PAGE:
the risk of accidents, the record of past performance, the need for further improvement in nuclear safety matters, and other considerations. Balancing these factors calls for the exercise of discretion by the expert agency in a judgmental process that is very different from the kind of "clear, nondiscretionary legal duty" to comply with the procedural requirements of the National Environmental Policy Act that the court referred to in Izaak Walton League of America v. Schlesinger, 337 F. Supp. 287, 291 (D.D.C.1971).
12. Based on the record before this Court, the AEC has fully met its statutory responsibility with respect to ECCS safety matters. Its on-going rulemaking proceeding is a sound measure to ensure that the AEC is kept abreast of the evolving state of the art. Furthermore, the Commission's decision to treat the ECCS issue generically in the rulemaking, rather than on a case-by-case basis in the various licensing dockets, is an appropriate exercise of the Commission's broad discretion (see 42 U.S.C. §§ 2013(d), 2201(i)(3), 2201(p)) which this Court has no power (and sees no reason) to upset. See Weinberger v. Hynson, Westcott & Dunning, Inc., 412 U.S. 609, 93 S. Ct. 2469, 37 L. Ed. 2d 207.
13. On oral argument, it was suggested by plaintiffs' counsel that the AEC is violating one of its own regulations, General Design Criterion 35, which states in part that "[a] system to provide abundant emergency core cooling shall be provided." 10 C.F.R. Part 50, Appendix A, Criterion 35 (1973). There is no evidence before the Court to support a conclusion that the AEC's actions have violated this Criterion. The IAC represent the AEC's considered expert judgment on what is required to provide reasonable assurance that the ECCS will be adequate to protect the public health and safety, and this Court sees no reason to question the appropriateness of the IAC as an implementation of Criterion 35.
14. Based on the foregoing, this Court concludes that there has been no violation of a "clear, nondiscretionary, legal duty" by the AEC, such as was found in Izaak Walton League of America v. Schlesinger, supra. It follows that this Court lacks subject-matter jurisdiction, in view of the exclusive statutory method of review presented in the Administrative Orders Review Act, 28 U.S.C. § 2342(4). See Gage v. AEC, D.C.Cir., 156 U.S. App. D.C. 231, 479 F.2d 1214 (1973); Nader v. Volpe, 151 U.S.App.D.C. 90, 466 F.2d 261 (1972).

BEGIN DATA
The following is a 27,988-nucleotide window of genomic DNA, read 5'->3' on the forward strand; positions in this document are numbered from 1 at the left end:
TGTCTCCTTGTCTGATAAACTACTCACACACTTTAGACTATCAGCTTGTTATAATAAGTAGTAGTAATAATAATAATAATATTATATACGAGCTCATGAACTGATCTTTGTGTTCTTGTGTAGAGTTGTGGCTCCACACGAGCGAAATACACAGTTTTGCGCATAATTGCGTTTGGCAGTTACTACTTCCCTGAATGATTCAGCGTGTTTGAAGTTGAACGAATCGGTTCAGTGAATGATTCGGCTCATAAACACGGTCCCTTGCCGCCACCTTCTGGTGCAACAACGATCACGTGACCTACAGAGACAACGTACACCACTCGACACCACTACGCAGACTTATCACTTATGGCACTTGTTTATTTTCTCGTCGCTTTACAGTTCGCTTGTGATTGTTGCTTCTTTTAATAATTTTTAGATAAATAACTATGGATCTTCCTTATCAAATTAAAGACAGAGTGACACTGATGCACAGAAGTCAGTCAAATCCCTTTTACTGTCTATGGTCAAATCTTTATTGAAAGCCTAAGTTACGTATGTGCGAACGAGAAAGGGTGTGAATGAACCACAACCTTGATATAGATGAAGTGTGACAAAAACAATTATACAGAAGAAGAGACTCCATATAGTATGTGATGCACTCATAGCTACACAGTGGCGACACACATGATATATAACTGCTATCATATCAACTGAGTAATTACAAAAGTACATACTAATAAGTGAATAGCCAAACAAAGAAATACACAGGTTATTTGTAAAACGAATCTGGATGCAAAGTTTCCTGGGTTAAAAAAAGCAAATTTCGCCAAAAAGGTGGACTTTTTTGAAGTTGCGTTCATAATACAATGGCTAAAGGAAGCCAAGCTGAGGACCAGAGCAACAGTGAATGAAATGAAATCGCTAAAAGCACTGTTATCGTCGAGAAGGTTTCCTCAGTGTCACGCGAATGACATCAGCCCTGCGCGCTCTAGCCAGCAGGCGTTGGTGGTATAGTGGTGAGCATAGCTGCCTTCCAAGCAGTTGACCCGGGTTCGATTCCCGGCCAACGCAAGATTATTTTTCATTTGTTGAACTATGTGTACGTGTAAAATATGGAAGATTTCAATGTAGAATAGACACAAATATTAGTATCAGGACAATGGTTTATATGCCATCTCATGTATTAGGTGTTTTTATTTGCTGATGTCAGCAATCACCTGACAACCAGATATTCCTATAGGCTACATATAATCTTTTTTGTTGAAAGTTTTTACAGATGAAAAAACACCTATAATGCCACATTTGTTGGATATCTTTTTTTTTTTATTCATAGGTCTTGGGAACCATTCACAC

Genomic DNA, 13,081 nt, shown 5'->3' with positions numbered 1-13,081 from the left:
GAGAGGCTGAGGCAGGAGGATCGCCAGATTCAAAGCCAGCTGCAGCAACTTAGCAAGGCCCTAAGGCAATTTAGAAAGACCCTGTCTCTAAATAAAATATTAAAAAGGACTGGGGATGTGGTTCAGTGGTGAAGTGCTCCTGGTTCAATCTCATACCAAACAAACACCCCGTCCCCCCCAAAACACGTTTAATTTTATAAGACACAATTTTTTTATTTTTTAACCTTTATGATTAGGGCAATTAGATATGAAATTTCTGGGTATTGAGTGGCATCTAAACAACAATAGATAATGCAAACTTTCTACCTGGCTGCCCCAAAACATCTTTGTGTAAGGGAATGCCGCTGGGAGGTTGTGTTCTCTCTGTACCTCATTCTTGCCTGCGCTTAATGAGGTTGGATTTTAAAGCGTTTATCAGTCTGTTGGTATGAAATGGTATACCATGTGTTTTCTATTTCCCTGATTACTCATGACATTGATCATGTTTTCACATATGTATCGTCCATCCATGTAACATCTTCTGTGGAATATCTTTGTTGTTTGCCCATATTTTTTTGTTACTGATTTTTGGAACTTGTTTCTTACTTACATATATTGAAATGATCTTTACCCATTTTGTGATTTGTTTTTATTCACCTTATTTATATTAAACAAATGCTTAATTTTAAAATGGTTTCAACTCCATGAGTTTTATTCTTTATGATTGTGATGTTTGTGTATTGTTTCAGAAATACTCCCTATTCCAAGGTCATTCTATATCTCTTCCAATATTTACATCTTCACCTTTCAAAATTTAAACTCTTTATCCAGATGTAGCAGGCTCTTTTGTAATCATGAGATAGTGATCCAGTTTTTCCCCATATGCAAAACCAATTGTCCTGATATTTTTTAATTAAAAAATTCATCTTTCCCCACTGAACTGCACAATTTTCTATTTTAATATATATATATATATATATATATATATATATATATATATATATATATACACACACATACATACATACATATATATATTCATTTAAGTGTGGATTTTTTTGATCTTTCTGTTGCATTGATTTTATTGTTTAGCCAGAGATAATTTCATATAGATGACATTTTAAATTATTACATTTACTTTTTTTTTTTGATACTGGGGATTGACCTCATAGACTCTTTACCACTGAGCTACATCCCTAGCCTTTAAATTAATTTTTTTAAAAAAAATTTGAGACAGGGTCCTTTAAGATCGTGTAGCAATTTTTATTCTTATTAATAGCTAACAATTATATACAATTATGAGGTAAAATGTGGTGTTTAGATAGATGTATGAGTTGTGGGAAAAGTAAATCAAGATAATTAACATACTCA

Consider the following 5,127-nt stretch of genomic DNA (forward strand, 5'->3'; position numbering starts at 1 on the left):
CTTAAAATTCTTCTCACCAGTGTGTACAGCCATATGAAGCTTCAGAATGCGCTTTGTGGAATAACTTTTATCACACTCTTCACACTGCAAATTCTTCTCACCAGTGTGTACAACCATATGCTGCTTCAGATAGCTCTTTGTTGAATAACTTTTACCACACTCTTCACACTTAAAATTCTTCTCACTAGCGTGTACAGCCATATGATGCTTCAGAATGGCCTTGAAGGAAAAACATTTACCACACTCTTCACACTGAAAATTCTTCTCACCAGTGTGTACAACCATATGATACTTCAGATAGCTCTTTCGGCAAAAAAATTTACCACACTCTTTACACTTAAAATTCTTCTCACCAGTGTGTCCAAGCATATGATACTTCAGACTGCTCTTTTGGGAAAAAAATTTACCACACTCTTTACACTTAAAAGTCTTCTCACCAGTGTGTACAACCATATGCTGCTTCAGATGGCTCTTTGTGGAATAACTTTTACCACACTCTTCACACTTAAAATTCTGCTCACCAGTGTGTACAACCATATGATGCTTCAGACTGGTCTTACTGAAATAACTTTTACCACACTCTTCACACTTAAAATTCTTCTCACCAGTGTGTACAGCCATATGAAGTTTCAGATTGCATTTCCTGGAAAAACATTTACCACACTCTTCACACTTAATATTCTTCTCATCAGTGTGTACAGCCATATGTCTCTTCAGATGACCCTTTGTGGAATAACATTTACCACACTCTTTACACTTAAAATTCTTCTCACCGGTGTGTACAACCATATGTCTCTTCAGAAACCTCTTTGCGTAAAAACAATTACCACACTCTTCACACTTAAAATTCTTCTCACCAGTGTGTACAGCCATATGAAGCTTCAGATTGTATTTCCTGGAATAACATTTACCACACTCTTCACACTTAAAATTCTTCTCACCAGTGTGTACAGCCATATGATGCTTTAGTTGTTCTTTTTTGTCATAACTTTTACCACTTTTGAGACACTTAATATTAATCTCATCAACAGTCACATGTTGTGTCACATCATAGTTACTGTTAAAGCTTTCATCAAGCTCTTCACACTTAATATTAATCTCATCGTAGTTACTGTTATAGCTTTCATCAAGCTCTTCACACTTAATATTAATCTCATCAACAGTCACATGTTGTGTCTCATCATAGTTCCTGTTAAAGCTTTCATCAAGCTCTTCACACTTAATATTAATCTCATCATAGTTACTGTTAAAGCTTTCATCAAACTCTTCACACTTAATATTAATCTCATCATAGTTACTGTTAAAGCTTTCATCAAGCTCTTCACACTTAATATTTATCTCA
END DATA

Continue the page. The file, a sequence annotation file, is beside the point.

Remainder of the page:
D. Preliminary Injunctive Relief
15. Plaintiffs have not made the requisite strong showing that they are likely to prevail on the merits of the complaint. As can be seen from the preceding conclusions of law, plaintiffs do not succeed on the merits.
16. Plaintiffs have not presented to this Court any evidence that they will suffer any injury, let alone irreparable injury, from the denial of their request for preliminary injunctive relief, and the record as a whole does not support a conclusion that any irreparable injury will result. Moreover, plaintiffs' apparent lack of urgency in filing a motion for preliminary injunctive relief further suggests the absence of irreparable injury to them from the denial of preliminary injunctive relief. [ See Findings of Fact, 21, 32].
17. Granting of the preliminary injunction sought by plaintiffs would cause substantial injury to the consumers of electricity in several parts of the nation and to the intervenors, and would significantly change the status quo among the parties. [ See Findings of Fact, 28-31]. The public interest would not be served by issuance of a preliminary injunction. Cf. Hamlin Testing Laboratories, Inc. v. AEC, 337 F.2d 221, 222-223 (6th Cir. 1964).
18. On the basis of the conclusions in the foregoing paragraphs, plaintiffs are not entitled to preliminary injunctive relief. Virginia Petroleum Jobbers Ass'n v. FPC, 104 U.S.App.D.C. 106, 110, 259 F.2d 921, 925 (1958); Quaker Action Group v. Hickel, 137 U.S.App.D.C. 176, 181, 421 F.2d 1111, 1116 (1969).
The motions to intervene under Fed.R.Civ.P. 24(a) are granted. Defendants and intervenors have filed motions to dismiss. Since matters outside the pleadings were presented to and not excluded by the Court, the motions must be treated as motions for summary judgment under Rule 56. Fed.R.Civ.P. 12(b). So treated, on the basis of the foregoing Findings of Fact and Conclusions of Law, the motions to dismiss must be granted. Similarly, plaintiffs' motion for preliminary injunction must be denied, and the case dismissed. An appropriate order was entered after oral argument on June 28, 1973.